It’s a veritable pope-a-thon this week as TV and the Internet are awash in stories detailing Pope Francis’ visit to Cuba and then the United States. But it’s not all good news on the God front. Economist and journalist Seth Stephens-Davidowitz is adding evidence to what polling evidence has already revealed: Americans aren’t as fascinated by things divine as we once were.

“It’s been a bad decade for God, at least so far,” he reported in Sunday’s New York Times. “Despite the rising popularity of Pope Francis, who was elected in 2013, Google searches for churches are 15 percent lower in the first half of this decade than they were during the last half of the previous one. Searches questioning God’s existence are up. Many behaviors that he supposedly abhors have skyrocketed. Porn searches are up 83 percent. For heroin, it’s 32 percent.”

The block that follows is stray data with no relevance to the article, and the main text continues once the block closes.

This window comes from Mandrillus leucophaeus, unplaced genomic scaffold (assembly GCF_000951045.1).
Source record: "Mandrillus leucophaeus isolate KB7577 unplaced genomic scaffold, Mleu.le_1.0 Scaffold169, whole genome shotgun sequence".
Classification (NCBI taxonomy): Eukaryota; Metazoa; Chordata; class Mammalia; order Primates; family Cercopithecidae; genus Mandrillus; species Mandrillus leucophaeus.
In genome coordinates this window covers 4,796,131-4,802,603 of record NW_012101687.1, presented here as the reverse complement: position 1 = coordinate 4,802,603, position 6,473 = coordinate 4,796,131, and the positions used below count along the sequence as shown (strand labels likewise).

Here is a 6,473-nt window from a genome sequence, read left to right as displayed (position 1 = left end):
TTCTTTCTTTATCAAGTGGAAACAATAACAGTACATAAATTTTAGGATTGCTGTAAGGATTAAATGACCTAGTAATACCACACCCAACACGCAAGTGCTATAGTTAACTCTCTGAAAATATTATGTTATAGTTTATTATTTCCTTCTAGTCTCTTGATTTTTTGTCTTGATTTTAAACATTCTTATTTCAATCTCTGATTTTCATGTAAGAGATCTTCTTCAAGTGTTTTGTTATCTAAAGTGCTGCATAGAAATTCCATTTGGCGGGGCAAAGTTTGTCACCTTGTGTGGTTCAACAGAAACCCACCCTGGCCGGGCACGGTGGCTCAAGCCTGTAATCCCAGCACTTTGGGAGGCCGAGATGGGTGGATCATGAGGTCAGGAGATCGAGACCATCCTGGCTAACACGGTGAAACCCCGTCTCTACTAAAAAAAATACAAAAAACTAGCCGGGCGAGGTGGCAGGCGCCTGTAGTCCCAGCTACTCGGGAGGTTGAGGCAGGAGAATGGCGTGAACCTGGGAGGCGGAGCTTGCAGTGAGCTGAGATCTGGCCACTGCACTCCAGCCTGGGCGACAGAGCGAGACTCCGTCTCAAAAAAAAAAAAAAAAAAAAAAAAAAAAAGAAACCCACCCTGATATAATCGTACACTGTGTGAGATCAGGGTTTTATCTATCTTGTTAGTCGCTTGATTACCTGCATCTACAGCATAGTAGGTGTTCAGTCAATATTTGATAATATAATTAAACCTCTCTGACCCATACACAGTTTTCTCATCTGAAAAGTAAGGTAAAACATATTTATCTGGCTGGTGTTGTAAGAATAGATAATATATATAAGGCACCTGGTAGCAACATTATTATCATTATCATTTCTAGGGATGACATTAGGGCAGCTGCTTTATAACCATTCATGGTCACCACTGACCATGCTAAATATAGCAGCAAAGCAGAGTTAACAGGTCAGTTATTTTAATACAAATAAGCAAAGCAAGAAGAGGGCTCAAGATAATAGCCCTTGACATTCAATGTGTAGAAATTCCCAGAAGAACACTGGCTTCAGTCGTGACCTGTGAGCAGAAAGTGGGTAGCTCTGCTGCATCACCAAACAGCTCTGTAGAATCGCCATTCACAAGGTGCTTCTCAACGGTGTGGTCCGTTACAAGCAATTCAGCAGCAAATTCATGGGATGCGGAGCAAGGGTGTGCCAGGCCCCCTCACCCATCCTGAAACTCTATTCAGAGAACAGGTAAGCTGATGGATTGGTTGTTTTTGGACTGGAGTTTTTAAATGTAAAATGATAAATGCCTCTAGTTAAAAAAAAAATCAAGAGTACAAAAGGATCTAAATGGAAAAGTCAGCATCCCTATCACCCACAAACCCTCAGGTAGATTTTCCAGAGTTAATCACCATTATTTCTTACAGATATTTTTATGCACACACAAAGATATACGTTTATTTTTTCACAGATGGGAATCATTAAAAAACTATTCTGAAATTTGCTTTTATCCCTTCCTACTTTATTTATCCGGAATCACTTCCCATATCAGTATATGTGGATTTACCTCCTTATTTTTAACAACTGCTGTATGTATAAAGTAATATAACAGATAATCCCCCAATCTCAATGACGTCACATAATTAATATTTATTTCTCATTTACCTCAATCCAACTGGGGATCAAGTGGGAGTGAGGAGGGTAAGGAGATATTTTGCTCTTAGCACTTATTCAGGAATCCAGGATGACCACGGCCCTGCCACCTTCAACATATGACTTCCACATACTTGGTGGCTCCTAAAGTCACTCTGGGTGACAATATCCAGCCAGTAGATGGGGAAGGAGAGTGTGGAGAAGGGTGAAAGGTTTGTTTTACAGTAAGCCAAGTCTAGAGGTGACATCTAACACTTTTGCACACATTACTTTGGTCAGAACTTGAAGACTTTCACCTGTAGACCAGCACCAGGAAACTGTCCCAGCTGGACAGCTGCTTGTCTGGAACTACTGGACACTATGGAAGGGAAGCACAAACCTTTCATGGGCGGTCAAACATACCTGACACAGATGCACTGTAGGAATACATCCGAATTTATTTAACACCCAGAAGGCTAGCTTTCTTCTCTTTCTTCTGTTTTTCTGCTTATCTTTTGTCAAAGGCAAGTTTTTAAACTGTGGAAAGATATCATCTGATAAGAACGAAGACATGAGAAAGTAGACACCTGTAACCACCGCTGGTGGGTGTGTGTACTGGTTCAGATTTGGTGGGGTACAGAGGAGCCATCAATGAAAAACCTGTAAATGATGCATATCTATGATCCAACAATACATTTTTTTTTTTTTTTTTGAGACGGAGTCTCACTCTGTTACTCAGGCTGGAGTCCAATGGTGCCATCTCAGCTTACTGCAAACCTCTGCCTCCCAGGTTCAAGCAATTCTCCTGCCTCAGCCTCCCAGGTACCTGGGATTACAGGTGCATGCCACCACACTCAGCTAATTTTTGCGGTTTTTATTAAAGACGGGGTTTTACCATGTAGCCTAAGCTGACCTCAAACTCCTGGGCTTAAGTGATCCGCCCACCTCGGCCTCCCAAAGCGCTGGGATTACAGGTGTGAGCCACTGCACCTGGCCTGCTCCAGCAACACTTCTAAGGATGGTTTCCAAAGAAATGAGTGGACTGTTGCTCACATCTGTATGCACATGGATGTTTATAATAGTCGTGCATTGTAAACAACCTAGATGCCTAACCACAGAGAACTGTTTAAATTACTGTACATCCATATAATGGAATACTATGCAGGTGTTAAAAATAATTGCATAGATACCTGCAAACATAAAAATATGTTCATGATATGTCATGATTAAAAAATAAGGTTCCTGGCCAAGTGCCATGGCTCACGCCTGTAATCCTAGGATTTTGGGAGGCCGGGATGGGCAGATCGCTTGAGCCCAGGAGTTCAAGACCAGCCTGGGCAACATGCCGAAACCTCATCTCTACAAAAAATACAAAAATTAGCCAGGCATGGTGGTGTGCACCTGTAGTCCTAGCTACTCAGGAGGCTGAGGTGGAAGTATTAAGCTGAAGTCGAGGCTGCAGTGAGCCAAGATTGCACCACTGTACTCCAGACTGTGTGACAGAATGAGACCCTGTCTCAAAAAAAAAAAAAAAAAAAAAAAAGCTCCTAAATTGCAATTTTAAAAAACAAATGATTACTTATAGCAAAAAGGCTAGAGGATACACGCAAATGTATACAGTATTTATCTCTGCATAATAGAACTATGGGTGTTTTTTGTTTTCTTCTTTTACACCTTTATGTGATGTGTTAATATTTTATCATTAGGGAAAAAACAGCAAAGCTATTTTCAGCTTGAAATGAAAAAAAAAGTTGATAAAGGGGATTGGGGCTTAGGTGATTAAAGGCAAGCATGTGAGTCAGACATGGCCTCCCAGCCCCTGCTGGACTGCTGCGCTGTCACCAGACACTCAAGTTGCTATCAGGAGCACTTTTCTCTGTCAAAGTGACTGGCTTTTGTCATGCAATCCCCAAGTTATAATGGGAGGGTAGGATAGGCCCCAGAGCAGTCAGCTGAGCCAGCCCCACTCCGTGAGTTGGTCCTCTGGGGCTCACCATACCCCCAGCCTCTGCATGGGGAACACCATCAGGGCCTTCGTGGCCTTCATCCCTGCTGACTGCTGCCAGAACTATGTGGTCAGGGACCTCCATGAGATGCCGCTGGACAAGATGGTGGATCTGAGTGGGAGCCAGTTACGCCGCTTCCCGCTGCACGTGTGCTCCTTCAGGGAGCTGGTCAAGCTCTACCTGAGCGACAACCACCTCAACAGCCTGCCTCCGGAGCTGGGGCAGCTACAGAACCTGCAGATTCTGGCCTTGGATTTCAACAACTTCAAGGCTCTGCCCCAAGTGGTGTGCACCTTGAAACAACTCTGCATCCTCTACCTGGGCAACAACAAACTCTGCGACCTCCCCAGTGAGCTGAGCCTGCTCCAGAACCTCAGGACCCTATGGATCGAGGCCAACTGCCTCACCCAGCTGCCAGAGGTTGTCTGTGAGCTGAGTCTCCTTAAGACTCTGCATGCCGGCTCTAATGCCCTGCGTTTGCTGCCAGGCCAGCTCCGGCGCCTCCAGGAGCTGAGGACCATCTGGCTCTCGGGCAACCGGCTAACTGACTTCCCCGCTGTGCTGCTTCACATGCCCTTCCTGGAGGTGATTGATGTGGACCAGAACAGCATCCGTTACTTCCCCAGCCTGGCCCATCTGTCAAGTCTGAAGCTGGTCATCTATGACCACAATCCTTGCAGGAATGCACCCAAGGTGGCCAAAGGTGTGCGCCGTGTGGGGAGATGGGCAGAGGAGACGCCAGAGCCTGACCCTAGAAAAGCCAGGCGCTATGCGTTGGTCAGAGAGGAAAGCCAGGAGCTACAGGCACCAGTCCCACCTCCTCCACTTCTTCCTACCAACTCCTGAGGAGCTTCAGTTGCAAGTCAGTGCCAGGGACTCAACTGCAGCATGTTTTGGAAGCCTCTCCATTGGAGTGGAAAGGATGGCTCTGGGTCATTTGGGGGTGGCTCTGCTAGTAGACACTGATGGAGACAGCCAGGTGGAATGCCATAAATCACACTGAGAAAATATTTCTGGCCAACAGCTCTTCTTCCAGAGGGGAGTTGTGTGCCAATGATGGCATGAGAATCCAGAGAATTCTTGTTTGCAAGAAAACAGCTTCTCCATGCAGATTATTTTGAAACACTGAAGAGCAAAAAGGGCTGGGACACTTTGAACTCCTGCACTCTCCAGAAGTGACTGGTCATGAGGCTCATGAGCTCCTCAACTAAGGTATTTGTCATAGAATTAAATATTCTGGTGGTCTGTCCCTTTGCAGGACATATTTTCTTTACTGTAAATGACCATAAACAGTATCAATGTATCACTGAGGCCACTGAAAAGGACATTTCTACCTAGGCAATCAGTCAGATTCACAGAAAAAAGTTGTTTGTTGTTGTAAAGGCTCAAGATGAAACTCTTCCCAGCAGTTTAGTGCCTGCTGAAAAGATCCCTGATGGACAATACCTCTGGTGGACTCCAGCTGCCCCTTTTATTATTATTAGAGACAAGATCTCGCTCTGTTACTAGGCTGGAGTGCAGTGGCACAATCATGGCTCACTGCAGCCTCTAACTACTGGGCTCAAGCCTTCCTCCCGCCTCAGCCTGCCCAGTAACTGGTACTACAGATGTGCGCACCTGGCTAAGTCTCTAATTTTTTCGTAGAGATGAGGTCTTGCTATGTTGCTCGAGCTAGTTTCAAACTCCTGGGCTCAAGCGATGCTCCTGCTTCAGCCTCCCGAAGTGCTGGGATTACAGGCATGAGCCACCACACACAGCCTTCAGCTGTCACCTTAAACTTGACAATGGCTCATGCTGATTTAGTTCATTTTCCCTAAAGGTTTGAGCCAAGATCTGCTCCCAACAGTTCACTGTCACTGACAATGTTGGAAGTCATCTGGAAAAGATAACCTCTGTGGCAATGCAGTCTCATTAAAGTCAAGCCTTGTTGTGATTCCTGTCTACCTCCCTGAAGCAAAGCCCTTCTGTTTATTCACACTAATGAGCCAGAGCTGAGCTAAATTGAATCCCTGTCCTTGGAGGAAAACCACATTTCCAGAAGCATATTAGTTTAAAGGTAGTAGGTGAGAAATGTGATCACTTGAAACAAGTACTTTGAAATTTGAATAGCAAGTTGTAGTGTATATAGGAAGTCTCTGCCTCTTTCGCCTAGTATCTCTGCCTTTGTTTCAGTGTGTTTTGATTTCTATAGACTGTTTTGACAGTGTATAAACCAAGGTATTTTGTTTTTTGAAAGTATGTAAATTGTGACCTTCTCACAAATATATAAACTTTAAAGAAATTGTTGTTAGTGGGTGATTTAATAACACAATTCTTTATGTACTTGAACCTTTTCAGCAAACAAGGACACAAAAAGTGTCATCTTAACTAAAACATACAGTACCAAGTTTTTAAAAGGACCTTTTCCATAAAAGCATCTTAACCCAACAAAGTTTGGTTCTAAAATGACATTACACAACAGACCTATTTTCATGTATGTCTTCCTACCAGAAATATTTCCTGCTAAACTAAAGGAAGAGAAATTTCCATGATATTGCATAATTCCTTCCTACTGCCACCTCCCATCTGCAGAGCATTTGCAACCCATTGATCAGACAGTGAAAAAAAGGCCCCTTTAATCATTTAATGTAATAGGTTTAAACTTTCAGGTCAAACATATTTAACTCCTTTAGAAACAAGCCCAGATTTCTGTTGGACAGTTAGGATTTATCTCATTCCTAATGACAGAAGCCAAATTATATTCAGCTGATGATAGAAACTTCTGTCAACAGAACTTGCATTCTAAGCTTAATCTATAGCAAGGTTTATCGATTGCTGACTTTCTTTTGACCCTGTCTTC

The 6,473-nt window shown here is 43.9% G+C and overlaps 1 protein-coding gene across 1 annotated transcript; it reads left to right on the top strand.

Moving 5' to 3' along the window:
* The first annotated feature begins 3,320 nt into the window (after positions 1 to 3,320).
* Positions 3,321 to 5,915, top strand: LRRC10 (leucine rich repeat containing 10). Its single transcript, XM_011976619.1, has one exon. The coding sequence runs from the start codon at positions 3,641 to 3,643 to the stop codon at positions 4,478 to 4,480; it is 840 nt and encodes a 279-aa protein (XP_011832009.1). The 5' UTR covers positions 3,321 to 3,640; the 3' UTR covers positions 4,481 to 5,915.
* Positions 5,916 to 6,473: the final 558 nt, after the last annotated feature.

The Ten Commandments aren’t doing so well, either. “Love thy neighbor” is the most common search with the word “neighbor” in it, but right behind at No. 2 is “neighbor porn,” he writes.

Stephens-Davidowitz notes that you can’t make too much of what people search for on Google. Long-term polling data is surely more accurate, and Internet Google searches are likely “biased in favor of debauched activities.”

Still, it doesn’t bode well for our collective souls to consider that in recent years, he reports, Jesus Christ has averaged about 4.7 million searches annually. Meanwhile, Kim Kardashian has averaged 49 million.